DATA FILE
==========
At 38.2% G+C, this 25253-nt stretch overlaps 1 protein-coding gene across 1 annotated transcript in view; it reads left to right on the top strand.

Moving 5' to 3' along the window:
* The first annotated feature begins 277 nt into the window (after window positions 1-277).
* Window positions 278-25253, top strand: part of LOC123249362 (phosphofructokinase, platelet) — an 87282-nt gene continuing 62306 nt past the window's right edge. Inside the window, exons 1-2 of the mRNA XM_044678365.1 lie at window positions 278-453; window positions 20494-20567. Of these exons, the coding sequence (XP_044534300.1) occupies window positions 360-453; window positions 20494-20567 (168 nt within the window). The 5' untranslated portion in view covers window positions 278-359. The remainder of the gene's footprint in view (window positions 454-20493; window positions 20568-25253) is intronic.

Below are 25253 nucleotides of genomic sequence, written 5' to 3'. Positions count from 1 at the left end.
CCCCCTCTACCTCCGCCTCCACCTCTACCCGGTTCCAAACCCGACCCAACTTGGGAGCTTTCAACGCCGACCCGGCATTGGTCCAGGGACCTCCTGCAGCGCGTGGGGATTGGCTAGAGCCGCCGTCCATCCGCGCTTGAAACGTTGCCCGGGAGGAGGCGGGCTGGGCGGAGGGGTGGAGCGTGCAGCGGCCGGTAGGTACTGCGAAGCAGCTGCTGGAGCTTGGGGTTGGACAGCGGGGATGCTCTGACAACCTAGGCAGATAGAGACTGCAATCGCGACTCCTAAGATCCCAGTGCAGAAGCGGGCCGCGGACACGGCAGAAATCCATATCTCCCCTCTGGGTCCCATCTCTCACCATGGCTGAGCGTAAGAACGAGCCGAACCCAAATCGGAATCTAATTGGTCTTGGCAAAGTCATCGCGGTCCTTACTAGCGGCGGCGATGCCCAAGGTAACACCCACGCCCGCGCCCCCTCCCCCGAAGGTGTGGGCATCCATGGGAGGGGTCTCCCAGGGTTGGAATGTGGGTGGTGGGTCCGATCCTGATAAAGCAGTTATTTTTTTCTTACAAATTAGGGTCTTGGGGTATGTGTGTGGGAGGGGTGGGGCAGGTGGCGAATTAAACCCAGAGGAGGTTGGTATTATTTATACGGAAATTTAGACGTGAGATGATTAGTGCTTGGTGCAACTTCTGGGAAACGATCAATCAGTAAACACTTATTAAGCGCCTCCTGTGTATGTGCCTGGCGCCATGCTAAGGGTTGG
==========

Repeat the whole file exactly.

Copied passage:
At 38.2% G+C, this 25253-nt stretch overlaps 1 protein-coding gene across 1 annotated transcript in view; it reads left to right on the top strand.

Moving 5' to 3' along the window:
* The first annotated feature begins 277 nt into the window (after window positions 1-277).
* Window positions 278-25253, top strand: part of LOC123249362 (phosphofructokinase, platelet) — an 87282-nt gene continuing 62306 nt past the window's right edge. Inside the window, exons 1-2 of the mRNA XM_044678365.1 lie at window positions 278-453; window positions 20494-20567. Of these exons, the coding sequence (XP_044534300.1) occupies window positions 360-453; window positions 20494-20567 (168 nt within the window). The 5' untranslated portion in view covers window positions 278-359. The remainder of the gene's footprint in view (window positions 454-20493; window positions 20568-25253) is intronic.

Below are 25253 nucleotides of genomic sequence, written 5' to 3'. Positions count from 1 at the left end.
CCCCCTCTACCTCCGCCTCCACCTCTACCCGGTTCCAAACCCGACCCAACTTGGGAGCTTTCAACGCCGACCCGGCATTGGTCCAGGGACCTCCTGCAGCGCGTGGGGATTGGCTAGAGCCGCCGTCCATCCGCGCTTGAAACGTTGCCCGGGAGGAGGCGGGCTGGGCGGAGGGGTGGAGCGTGCAGCGGCCGGTAGGTACTGCGAAGCAGCTGCTGGAGCTTGGGGTTGGACAGCGGGGATGCTCTGACAACCTAGGCAGATAGAGACTGCAATCGCGACTCCTAAGATCCCAGTGCAGAAGCGGGCCGCGGACACGGCAGAAATCCATATCTCCCCTCTGGGTCCCATCTCTCACCATGGCTGAGCGTAAGAACGAGCCGAACCCAAATCGGAATCTAATTGGTCTTGGCAAAGTCATCGCGGTCCTTACTAGCGGCGGCGATGCCCAAGGTAACACCCACGCCCGCGCCCCCTCCCCCGAAGGTGTGGGCATCCATGGGAGGGGTCTCCCAGGGTTGGAATGTGGGTGGTGGGTCCGATCCTGATAAAGCAGTTATTTTTTTCTTACAAATTAGGGTCTTGGGGTATGTGTGTGGGAGGGGTGGGGCAGGTGGCGAATTAAACCCAGAGGAGGTTGGTATTATTTATACGGAAATTTAGACGTGAGATGATTAGTGCTTGGTGCAACTTCTGGGAAACGATCAATCAGTAAACACTTATTAAGCGCCTCCTGTGTATGTGCCTGGCGCCATGCTAAGGGTTGG